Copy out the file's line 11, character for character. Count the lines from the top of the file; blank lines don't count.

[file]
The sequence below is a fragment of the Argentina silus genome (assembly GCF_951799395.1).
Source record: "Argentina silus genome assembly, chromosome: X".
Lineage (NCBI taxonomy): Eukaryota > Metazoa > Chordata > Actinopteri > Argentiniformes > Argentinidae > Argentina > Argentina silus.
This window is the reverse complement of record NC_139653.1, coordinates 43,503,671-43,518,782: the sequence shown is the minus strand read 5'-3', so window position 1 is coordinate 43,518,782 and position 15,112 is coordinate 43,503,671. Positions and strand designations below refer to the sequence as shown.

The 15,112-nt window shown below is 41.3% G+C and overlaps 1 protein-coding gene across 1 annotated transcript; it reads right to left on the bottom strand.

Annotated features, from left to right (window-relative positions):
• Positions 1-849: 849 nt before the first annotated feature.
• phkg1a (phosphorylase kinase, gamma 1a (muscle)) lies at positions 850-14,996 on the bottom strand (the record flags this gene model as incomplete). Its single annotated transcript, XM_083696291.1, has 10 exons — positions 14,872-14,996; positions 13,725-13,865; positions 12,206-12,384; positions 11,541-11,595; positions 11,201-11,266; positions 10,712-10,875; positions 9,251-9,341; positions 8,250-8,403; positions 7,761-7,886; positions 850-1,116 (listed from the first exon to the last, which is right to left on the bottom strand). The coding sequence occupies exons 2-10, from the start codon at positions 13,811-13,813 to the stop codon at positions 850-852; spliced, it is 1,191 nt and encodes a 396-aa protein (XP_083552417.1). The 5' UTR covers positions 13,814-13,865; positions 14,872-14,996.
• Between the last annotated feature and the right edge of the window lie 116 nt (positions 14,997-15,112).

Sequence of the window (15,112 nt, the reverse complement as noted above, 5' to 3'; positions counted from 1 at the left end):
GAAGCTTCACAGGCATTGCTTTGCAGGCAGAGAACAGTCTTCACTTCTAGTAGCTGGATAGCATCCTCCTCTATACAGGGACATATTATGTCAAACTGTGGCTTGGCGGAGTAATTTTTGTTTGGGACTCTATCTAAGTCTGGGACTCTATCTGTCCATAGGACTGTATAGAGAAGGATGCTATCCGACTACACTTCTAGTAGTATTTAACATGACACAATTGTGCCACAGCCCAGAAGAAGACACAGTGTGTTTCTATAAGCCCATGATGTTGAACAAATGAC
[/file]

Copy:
GAAGCTTCACAGGCATTGCTTTGCAGGCAGAGAACAGTCTTCACTTCTAGTAGCTGGATAGCATCCTCCTCTATACAGGGACATATTATGTCAAACTGTGGCTTGGCGGAGTAATTTTTGTTTGGGACTCTATCTAAGTCTGGGACTCTATCTGTCCATAGGACTGTATAGAGAAGGATGCTATCCGACTACACTTCTAGTAGTATTTAACATGACACAATTGTGCCACAGCCCAGAAGAAGACACAGTGTGTTTCTATAAGCCCATGATGTTGAACAAATGAC